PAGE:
Mitski – The Land Is Inhospitable and So Are We

A disregard for the mainstream proves again to be Mitski’s strongest armour.

Label: Dead Oceans
Released: 15th September 2023

A Mitski album is always a surprise. Each one feels like it might be the last, but this one, ‘The Land Is Inhospitable and So Are We’, moreso because it arrives so quickly after last year’s ‘Laurel Hell’, another comeback after she’d vowed to quit music in 2019.

Perhaps you’d think Mitski may be tempted, after spending some time touring with pop heavyweight Harry Styles last summer and experiencing the light speed popularity of now-TikTok-hit ‘Nobody’ from 2018’s ‘Be The Cowboy, to go down a more accessible, poppier road for her seventh record, but Mitski does not make conventional moves.

Now over a decade into her career, her albums have explored love and loneliness in all its forms, this time taking on the high concept story of an unnamed narrator navigating an abandoned planet, finding themselves in the nothingness and discovering that when all else is gone, there’s still love.

While not as immediately striking as some of her other albums, namely ‘Laurel Hell’ and ‘Be The Cowboy’, it’s undoubtedly her most epic – a marathon not a sprint, if you will – featuring a full choir and orchestra, tracks often blossoming from tender and delicate to full blown cinematic affairs. The extravagant centrepiece ‘When Memories Snow’ is less than two minutes long and almost entirely that.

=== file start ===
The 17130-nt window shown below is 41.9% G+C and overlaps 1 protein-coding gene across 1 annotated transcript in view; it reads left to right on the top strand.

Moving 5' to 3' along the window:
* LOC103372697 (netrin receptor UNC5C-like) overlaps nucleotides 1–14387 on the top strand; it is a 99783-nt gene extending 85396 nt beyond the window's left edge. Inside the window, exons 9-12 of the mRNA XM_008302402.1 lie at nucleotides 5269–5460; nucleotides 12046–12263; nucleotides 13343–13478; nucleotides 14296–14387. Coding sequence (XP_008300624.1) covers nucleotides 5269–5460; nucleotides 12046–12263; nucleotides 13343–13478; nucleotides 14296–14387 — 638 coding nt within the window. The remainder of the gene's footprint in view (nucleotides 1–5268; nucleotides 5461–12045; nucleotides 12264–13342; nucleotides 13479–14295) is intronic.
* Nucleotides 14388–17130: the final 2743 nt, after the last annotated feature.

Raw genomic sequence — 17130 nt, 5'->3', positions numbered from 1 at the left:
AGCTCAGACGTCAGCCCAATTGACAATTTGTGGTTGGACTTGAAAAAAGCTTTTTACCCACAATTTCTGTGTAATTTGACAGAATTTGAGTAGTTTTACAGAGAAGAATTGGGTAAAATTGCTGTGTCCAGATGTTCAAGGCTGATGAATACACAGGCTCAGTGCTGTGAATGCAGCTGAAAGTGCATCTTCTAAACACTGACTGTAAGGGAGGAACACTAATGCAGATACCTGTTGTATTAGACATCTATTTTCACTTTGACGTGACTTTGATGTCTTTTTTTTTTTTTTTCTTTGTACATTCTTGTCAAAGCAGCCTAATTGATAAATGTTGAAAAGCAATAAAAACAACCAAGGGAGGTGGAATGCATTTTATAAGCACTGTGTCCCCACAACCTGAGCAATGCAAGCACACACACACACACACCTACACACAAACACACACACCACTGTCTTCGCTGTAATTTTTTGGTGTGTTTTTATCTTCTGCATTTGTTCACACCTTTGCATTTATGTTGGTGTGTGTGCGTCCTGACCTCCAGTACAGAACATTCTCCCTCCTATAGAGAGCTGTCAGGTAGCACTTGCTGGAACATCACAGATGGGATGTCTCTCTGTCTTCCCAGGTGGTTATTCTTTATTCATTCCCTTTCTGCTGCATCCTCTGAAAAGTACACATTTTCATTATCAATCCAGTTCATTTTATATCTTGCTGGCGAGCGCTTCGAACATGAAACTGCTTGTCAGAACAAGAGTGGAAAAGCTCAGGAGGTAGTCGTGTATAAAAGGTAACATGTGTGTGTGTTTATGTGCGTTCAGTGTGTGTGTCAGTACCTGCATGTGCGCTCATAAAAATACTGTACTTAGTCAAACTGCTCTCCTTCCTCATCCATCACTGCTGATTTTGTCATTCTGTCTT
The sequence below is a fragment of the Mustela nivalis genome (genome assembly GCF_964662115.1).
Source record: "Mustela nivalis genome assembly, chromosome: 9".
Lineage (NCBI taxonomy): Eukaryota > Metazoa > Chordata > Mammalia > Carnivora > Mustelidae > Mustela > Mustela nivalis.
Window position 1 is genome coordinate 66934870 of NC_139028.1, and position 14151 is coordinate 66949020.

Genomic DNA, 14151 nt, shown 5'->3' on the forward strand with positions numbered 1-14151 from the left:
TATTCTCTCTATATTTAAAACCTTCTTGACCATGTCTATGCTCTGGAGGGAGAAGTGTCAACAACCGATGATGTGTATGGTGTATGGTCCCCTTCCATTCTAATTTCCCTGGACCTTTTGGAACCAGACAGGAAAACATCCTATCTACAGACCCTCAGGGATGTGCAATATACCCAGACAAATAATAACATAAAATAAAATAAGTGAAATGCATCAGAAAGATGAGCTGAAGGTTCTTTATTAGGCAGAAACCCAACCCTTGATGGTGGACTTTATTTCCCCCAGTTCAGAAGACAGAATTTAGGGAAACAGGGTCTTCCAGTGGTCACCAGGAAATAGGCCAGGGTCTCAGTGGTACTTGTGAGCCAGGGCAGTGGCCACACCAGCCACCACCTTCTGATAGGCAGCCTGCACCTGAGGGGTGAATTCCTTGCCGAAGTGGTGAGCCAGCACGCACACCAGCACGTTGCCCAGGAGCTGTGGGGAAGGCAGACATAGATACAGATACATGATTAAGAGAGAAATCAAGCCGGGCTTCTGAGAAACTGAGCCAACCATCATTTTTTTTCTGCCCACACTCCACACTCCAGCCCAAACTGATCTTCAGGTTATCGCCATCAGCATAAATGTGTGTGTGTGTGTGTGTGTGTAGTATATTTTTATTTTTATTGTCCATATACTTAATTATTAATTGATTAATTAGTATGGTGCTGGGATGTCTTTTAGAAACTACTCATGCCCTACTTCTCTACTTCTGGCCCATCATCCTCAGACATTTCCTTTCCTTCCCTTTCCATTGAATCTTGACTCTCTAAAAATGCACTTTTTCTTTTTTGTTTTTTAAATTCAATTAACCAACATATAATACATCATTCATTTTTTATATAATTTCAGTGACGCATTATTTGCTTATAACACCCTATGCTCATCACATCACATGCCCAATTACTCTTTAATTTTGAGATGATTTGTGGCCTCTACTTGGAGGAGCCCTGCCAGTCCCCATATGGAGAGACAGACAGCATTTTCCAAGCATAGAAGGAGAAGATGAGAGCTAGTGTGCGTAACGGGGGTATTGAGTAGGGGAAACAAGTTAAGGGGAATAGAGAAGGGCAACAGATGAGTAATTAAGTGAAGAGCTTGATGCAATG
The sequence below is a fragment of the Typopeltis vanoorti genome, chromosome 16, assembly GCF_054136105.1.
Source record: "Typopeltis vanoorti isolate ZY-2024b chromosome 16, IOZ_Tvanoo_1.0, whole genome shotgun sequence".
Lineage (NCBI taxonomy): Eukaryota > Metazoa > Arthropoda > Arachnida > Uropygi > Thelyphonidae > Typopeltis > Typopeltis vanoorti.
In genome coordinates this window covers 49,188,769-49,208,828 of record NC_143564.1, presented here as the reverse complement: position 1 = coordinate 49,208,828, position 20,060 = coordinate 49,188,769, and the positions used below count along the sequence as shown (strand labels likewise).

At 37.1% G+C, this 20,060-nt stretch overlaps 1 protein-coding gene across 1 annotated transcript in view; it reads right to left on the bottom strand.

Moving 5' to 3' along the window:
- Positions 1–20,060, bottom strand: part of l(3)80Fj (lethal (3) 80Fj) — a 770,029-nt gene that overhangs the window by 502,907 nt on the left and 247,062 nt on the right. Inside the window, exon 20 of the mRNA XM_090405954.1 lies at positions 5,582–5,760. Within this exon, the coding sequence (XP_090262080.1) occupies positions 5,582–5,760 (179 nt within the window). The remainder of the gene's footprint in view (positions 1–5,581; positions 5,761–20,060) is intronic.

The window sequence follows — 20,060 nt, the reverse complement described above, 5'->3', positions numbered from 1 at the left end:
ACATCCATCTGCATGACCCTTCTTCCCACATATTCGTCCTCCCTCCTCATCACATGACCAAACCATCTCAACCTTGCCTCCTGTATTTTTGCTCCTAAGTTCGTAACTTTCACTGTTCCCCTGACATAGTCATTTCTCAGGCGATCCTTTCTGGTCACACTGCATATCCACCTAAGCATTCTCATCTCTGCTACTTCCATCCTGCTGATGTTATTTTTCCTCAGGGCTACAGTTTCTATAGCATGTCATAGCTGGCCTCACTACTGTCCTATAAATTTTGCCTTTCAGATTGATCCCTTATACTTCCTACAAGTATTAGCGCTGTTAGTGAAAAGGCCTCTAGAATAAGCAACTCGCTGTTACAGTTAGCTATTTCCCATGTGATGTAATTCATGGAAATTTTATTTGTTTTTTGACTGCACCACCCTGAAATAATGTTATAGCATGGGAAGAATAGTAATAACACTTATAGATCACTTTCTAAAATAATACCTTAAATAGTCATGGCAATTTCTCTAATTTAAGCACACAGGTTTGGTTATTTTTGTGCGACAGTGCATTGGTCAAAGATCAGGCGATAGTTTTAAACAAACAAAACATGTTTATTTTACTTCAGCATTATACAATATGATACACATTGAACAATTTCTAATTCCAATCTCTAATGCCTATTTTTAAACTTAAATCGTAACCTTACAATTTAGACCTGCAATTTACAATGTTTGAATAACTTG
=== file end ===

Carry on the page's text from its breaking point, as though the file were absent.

‘The Land…’ is sprawling but not overblown, grounded by Mitski’s consistently personal lyricism and the record’s turn towards a more country sound than she’s tried before. ‘The Deal’, a track about selling your soul, features some of that western pull before crashing into an enormous orchestra-led chorus and a final rumbling drum outro. As always with Mitski’s records, it’s an outpouring of her own pain that resonates far beyond the album’s walls.

Quieter moments like ‘The Frost’ also pull from that Western world, crystallising the album’s overarching theme into under three minutes as she wanders the world alone in a post-apocalyptic haze. In what is arguably her most back-loaded record, the triple-feature of the final tracks ‘Star’, ‘I’m Your Man’ and ‘I Love Me After You’ are her most expansive, taking us out to space, back down to earth and into her head.

In a decade where female singer songwriters, once misunderstood, are becoming recognised as The Greats (see: Taylor Swift and Lana Del Rey), Mitski can’t be far behind. A disregard for the mainstream proves again to be Mitski’s strongest armour, as ‘The Land…’ becomes her most sonically interesting full-length yet.

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